On the Beach
By Steve Schmale
Genre: Literary Fiction
Lenny Decker is fleeing the American Dream while trying to comprehend its reasons and rules after being rattled from an exposure to its possibilities. Set in the mid-1990’s in a quiet California beach town, populated with a cast of unforgettable characters, and replete with examples of some of life’s crueler—yet hilarious—ironies, ‘On the Beach’ is story of what happens when one young man’s dreams bump up against reality.
About the Author
Steve Schmale is the author of the book of stories ‘Nobody Bats a Thousand’ and the novel ‘On the Beach’. He is a native of California where he still resides.
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From the author
Tell us about your genre. How did you come to choose it? Why does it appeal to you?
Literary fiction. I did a lot of reading as a kid, mostly history and biographies, I didn’t really read any serious fiction until I had to read one of Hemingway’s novels to pass English to get out of high school. I wondered why people made such a big deal out of it, it didn’t seem that hard do, but when I gave it a try I found it quite a challenge to do well. It’s what I consider the most demanding type of fiction to do properly, something, if done correctly, is more than just a story, it’s something that hits people at more than one level, where the reader brings their life experiences into play to help create something unique and meaningful. To some people that type of writing is very worthwhile.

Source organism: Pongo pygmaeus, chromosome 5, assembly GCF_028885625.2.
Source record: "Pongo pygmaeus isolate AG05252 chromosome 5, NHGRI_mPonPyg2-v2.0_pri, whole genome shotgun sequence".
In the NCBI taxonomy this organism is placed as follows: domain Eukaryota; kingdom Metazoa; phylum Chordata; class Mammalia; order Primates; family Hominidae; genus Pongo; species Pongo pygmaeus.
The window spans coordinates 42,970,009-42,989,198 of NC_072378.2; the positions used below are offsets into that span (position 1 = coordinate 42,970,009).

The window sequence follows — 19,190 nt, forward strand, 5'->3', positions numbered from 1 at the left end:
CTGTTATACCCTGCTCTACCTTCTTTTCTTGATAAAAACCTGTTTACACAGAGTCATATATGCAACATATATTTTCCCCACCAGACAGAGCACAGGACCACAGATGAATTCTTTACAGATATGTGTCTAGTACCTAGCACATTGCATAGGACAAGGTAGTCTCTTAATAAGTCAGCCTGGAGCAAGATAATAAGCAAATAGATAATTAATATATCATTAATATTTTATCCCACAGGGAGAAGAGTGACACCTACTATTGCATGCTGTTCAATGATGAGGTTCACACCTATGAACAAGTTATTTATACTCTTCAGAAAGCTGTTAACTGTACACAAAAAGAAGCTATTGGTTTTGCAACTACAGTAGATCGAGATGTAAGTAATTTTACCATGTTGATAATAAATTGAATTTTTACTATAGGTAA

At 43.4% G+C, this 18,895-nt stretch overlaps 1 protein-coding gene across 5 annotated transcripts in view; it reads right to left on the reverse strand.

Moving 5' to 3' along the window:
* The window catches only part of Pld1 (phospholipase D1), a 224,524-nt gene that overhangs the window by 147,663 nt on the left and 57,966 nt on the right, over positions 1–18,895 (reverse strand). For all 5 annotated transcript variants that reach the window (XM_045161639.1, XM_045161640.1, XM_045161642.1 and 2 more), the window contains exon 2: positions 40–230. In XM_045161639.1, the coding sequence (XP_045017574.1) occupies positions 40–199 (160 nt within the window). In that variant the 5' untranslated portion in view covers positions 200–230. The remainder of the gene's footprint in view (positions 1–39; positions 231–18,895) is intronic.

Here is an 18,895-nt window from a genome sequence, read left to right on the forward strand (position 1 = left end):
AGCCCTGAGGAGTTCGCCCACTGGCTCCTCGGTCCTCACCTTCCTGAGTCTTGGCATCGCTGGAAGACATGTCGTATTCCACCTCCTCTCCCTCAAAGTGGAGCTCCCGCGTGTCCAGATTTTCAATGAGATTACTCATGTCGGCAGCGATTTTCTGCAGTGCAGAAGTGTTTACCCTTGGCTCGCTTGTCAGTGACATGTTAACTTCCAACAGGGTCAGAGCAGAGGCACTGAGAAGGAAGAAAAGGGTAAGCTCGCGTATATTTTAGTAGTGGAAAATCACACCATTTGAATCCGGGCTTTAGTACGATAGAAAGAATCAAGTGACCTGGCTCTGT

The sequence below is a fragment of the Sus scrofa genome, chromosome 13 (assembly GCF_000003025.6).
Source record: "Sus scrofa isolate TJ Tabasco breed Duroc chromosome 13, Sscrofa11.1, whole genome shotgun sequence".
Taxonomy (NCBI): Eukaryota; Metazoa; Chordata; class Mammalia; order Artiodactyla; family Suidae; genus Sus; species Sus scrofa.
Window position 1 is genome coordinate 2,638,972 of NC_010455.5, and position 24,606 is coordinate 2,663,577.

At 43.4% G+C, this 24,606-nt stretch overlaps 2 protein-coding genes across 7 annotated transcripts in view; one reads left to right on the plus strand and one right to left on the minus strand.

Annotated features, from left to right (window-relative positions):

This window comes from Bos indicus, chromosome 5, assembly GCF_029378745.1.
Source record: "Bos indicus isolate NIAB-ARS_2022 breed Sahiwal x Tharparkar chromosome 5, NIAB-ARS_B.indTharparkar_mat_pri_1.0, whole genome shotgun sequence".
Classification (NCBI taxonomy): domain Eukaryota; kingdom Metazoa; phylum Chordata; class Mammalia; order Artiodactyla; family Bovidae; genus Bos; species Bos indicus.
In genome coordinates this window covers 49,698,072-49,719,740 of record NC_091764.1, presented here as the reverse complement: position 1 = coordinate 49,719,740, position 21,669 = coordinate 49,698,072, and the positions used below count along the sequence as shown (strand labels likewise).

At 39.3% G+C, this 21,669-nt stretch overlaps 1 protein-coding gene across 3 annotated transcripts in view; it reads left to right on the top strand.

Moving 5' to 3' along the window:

What do you find most challenging about the writing process, and how do you deal with it?
The biggest challenged to me is finding the discipline to write. Procrastination is easy, and there is always something to do in lieu of the pain of sitting still and focusing, digging deep to create something you are proud to let someone read. I haven’t deal with it well, I probably should have done more, but I’m proud of the work I’ve done.
When and where do you write?
If I have something in mind I’m taking notes 24/7 whenever things I might use come to mind, but the actually writing and re-writing is done at the computer. What used to be staring at the blank page is now staring at the blank screen.
What have you learned about promoting?
The beauty of indie publishing is anyone can publish a book. The bad thing about indie publishing is anyone can publish a book. There is a lot of stuff out there so it’s hard to get noticed. All you can do is try your best to get the word out. You can’t make people like your work, but when they do it’s very heartening.
What are you proud of as a writer?
Writing a novel which draws praise from most critics, a piece of work which puts readers into a world and holds them there for 80,000 or so words is tough, it’s like climbing Mt. Everest. No matter what the future holds, I’ve climbed that mountain once, and no one can take that accomplishment away.
If you could have dinner with any writer, living or dead, who would it be and what would you talk about ?
John Sayles. He is a filmmaker and actor, but his first big break was winning a major award for a short story published in Atlantic magazine, and he is still publishing innovative books so I’ll always look at him first as a writer. We’d talk about literature, his films, and I’m sure a lot about baseball. He’s definitely a fan, and I wouldn’t doubt if he played. His film about the Black Sox’s scandal is terrific.